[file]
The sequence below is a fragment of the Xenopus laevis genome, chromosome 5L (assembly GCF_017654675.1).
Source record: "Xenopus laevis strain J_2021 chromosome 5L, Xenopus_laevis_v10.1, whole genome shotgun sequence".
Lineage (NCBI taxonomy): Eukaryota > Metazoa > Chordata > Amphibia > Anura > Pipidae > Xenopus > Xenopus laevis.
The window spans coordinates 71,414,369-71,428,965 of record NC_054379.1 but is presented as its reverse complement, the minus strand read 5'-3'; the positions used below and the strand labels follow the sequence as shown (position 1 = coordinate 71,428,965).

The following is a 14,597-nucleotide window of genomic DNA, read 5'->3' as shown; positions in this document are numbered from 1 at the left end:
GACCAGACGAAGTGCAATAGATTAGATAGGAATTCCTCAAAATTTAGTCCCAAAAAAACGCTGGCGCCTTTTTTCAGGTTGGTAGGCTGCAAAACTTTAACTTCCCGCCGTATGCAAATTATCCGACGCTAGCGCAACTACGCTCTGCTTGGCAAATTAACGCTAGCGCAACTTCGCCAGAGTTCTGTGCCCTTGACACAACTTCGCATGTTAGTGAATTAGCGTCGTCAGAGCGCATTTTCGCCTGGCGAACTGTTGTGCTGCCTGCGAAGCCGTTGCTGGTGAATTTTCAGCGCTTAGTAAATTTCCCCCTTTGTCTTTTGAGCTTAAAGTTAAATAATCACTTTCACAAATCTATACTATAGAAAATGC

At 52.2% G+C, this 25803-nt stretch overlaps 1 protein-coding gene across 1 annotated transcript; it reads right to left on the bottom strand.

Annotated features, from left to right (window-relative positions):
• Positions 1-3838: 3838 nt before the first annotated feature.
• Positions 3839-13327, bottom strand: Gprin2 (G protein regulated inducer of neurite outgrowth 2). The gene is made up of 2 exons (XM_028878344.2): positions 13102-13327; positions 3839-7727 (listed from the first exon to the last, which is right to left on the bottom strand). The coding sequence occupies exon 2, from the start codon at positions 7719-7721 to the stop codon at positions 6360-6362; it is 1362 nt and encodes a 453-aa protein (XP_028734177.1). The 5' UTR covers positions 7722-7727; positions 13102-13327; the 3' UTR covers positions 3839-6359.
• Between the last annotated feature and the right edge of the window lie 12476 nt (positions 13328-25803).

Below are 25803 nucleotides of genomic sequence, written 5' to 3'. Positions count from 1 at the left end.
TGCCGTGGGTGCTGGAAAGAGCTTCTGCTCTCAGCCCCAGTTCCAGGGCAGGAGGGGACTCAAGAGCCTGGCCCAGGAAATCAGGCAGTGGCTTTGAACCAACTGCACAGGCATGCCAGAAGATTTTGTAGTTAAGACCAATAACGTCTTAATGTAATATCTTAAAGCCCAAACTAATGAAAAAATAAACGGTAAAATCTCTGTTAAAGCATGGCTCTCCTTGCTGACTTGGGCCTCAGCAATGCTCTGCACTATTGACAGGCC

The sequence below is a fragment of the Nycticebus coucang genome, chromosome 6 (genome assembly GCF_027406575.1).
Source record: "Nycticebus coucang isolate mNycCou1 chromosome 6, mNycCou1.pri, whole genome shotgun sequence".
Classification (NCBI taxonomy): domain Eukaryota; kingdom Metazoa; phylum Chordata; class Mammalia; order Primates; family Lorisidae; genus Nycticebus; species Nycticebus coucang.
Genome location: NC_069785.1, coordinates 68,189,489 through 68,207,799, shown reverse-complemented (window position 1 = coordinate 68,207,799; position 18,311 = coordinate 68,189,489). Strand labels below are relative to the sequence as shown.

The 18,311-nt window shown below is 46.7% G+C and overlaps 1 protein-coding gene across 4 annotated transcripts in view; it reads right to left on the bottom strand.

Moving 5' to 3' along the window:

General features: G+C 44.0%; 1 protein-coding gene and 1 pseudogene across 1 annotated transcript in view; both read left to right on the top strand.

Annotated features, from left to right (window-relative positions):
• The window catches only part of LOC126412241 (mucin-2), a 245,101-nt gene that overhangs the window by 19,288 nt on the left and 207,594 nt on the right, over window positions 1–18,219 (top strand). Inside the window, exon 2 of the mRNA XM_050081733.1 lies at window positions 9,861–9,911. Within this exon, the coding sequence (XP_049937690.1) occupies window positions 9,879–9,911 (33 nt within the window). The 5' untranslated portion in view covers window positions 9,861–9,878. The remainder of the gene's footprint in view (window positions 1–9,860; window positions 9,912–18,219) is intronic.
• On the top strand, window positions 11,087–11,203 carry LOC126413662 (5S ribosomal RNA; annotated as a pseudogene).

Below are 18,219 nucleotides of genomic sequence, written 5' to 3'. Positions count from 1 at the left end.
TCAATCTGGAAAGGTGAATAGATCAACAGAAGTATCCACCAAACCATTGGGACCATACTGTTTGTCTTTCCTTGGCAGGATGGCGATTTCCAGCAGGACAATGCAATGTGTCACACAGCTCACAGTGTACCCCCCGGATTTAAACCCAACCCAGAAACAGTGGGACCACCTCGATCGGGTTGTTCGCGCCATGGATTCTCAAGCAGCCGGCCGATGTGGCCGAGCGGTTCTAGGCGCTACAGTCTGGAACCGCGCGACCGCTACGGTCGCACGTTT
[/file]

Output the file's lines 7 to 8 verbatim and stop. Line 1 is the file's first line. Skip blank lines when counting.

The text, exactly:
At 52.2% G+C, this 25803-nt stretch overlaps 1 protein-coding gene across 1 annotated transcript; it reads right to left on the bottom strand.

Annotated features, from left to right (window-relative positions):